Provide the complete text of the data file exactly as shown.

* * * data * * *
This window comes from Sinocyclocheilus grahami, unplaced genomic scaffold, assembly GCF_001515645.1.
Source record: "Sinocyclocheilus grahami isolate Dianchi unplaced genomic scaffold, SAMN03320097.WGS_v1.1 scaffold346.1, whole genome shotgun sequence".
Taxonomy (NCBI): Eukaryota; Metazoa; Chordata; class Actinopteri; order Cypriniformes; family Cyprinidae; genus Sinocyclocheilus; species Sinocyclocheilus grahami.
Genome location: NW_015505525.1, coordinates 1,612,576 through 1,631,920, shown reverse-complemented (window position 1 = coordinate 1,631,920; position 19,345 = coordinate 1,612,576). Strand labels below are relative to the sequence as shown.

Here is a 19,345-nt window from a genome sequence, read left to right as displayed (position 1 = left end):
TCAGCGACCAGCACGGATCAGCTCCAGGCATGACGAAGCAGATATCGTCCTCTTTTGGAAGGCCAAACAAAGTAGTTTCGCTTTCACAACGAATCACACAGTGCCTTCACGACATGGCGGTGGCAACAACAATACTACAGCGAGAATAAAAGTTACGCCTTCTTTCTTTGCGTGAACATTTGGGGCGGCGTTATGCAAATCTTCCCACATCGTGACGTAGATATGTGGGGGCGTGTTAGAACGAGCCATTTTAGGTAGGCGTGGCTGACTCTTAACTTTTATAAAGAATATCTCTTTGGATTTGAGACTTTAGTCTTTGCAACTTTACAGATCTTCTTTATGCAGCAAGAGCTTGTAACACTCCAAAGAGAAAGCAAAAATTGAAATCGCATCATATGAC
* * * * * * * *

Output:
This window comes from Sinocyclocheilus grahami, unplaced genomic scaffold, assembly GCF_001515645.1.
Source record: "Sinocyclocheilus grahami isolate Dianchi unplaced genomic scaffold, SAMN03320097.WGS_v1.1 scaffold346.1, whole genome shotgun sequence".
Taxonomy (NCBI): Eukaryota; Metazoa; Chordata; class Actinopteri; order Cypriniformes; family Cyprinidae; genus Sinocyclocheilus; species Sinocyclocheilus grahami.
Genome location: NW_015505525.1, coordinates 1,612,576 through 1,631,920, shown reverse-complemented (window position 1 = coordinate 1,631,920; position 19,345 = coordinate 1,612,576). Strand labels below are relative to the sequence as shown.

Here is a 19,345-nt window from a genome sequence, read left to right as displayed (position 1 = left end):
TCAGCGACCAGCACGGATCAGCTCCAGGCATGACGAAGCAGATATCGTCCTCTTTTGGAAGGCCAAACAAAGTAGTTTCGCTTTCACAACGAATCACACAGTGCCTTCACGACATGGCGGTGGCAACAACAATACTACAGCGAGAATAAAAGTTACGCCTTCTTTCTTTGCGTGAACATTTGGGGCGGCGTTATGCAAATCTTCCCACATCGTGACGTAGATATGTGGGGGCGTGTTAGAACGAGCCATTTTAGGTAGGCGTGGCTGACTCTTAACTTTTATAAAGAATATCTCTTTGGATTTGAGACTTTAGTCTTTGCAACTTTACAGATCTTCTTTATGCAGCAAGAGCTTGTAACACTCCAAAGAGAAAGCAAAAATTGAAATCGCATCATATGAC